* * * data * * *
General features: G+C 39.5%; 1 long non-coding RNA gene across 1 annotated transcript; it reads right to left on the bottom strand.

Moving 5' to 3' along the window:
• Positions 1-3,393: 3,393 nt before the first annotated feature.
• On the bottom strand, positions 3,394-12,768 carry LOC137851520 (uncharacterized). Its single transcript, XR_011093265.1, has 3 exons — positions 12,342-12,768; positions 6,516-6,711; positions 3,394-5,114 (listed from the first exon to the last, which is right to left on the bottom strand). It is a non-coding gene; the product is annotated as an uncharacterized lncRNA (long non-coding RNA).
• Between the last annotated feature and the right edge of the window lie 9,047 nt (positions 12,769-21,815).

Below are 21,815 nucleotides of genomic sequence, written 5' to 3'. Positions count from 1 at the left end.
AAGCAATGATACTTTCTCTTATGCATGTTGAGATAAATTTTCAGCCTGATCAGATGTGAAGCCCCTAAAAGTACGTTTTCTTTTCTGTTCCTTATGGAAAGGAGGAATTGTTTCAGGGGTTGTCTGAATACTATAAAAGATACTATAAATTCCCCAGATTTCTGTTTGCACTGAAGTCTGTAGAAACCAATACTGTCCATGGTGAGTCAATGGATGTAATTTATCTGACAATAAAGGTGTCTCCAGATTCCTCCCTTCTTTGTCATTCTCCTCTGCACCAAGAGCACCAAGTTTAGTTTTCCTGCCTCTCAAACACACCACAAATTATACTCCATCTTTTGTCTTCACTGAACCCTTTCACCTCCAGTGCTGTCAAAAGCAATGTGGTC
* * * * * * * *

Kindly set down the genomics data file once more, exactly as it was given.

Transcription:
General features: G+C 39.5%; 1 long non-coding RNA gene across 1 annotated transcript; it reads right to left on the bottom strand.

Moving 5' to 3' along the window:
• Positions 1-3,393: 3,393 nt before the first annotated feature.
• On the bottom strand, positions 3,394-12,768 carry LOC137851520 (uncharacterized). Its single transcript, XR_011093265.1, has 3 exons — positions 12,342-12,768; positions 6,516-6,711; positions 3,394-5,114 (listed from the first exon to the last, which is right to left on the bottom strand). It is a non-coding gene; the product is annotated as an uncharacterized lncRNA (long non-coding RNA).
• Between the last annotated feature and the right edge of the window lie 9,047 nt (positions 12,769-21,815).

Below are 21,815 nucleotides of genomic sequence, written 5' to 3'. Positions count from 1 at the left end.
AAGCAATGATACTTTCTCTTATGCATGTTGAGATAAATTTTCAGCCTGATCAGATGTGAAGCCCCTAAAAGTACGTTTTCTTTTCTGTTCCTTATGGAAAGGAGGAATTGTTTCAGGGGTTGTCTGAATACTATAAAAGATACTATAAATTCCCCAGATTTCTGTTTGCACTGAAGTCTGTAGAAACCAATACTGTCCATGGTGAGTCAATGGATGTAATTTATCTGACAATAAAGGTGTCTCCAGATTCCTCCCTTCTTTGTCATTCTCCTCTGCACCAAGAGCACCAAGTTTAGTTTTCCTGCCTCTCAAACACACCACAAATTATACTCCATCTTTTGTCTTCACTGAACCCTTTCACCTCCAGTGCTGTCAAAAGCAATGTGGTC